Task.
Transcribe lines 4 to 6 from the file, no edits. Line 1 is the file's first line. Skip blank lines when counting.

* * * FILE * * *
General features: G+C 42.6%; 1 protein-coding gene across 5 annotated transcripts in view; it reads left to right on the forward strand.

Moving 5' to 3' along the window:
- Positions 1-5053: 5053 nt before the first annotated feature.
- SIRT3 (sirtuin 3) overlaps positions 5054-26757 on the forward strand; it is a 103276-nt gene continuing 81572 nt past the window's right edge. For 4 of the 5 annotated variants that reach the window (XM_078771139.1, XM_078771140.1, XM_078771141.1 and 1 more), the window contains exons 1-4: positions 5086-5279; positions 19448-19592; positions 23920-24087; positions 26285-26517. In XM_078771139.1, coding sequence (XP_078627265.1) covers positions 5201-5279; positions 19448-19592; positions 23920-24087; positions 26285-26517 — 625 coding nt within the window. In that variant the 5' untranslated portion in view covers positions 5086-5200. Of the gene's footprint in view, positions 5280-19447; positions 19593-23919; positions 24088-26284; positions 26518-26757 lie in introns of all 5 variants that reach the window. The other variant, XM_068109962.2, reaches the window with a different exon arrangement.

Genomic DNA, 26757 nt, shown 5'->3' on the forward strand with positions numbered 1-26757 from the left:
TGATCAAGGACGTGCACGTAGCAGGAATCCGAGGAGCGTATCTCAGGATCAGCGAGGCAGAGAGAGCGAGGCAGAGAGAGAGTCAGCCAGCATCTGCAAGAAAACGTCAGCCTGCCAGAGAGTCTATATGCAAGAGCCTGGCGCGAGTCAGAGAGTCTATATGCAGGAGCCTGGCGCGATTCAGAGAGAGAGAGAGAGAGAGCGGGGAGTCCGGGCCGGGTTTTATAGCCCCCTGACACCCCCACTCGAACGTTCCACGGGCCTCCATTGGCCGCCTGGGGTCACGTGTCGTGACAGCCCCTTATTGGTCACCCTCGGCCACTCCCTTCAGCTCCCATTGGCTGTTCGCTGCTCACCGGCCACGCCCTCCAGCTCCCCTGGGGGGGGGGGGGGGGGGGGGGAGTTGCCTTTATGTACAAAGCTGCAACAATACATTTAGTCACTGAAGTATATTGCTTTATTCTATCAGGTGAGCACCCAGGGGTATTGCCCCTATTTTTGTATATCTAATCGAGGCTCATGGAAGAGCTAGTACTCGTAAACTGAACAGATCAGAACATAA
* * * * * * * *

- SIRT3 (sirtuin 3) overlaps positions 5054-26757 on the forward strand; it is a 103276-nt gene continuing 81572 nt past the window's right edge. For 4 of the 5 annotated variants that reach the window (XM_078771139.1, XM_078771140.1, XM_078771141.1 and 1 more), the window contains exons 1-4: positions 5086-5279; positions 19448-19592; positions 23920-24087; positions 26285-26517. In XM_078771139.1, coding sequence (XP_078627265.1) covers positions 5201-5279; positions 19448-19592; positions 23920-24087; positions 26285-26517 — 625 coding nt within the window. In that variant the 5' untranslated portion in view covers positions 5086-5200. Of the gene's footprint in view, positions 5280-19447; positions 19593-23919; positions 24088-26284; positions 26518-26757 lie in introns of all 5 variants that reach the window. The other variant, XM_068109962.2, reaches the window with a different exon arrangement.

Genomic DNA, 26757 nt, shown 5'->3' on the forward strand with positions numbered 1-26757 from the left:
TGATCAAGGACGTGCACGTAGCAGGAATCCGAGGAGCGTATCTCAGGATCAGCGAGGCAGAGAGAGCGAGGCAGAGAGAGAGTCAGCCAGCATCTGCAAGAAAACGTCAGCCTGCCAGAGAGTCTATATGCAAGAGCCTGGCGCGAGTCAGAGAGTCTATATGCAGGAGCCTGGCGCGATTCAGAGAGAGAGAGAGAGAGAGCGGGGAGTCCGGGCCGGGTTTTATAGCCCCCTGACACCCCCACTCGAACGTTCCACGGGCCTCCATTGGCCGCCTGGGGTCACGTGTCGTGACAGCCCCTTATTGGTCACCCTCGGCCACTCCCTTCAGCTCCCATTGGCTGTTCGCTGCTCACCGGCCACGCCCTCCAGCTCCCCTGGGGGGGGGGGGGGGGGGGGGGAGTTGCCTTTATGTACAAAGCTGCAACAATACATTTAGTCACTGAAGTATATTGCTTTATTCTATCAGGTGAGCACCCAGGGGTATTGCCCCTATTTTTGTATATCTAATCGAGGCTCATGGAAGAGCTAGTACTCGTAAACTGAACAGATCAGAACATAA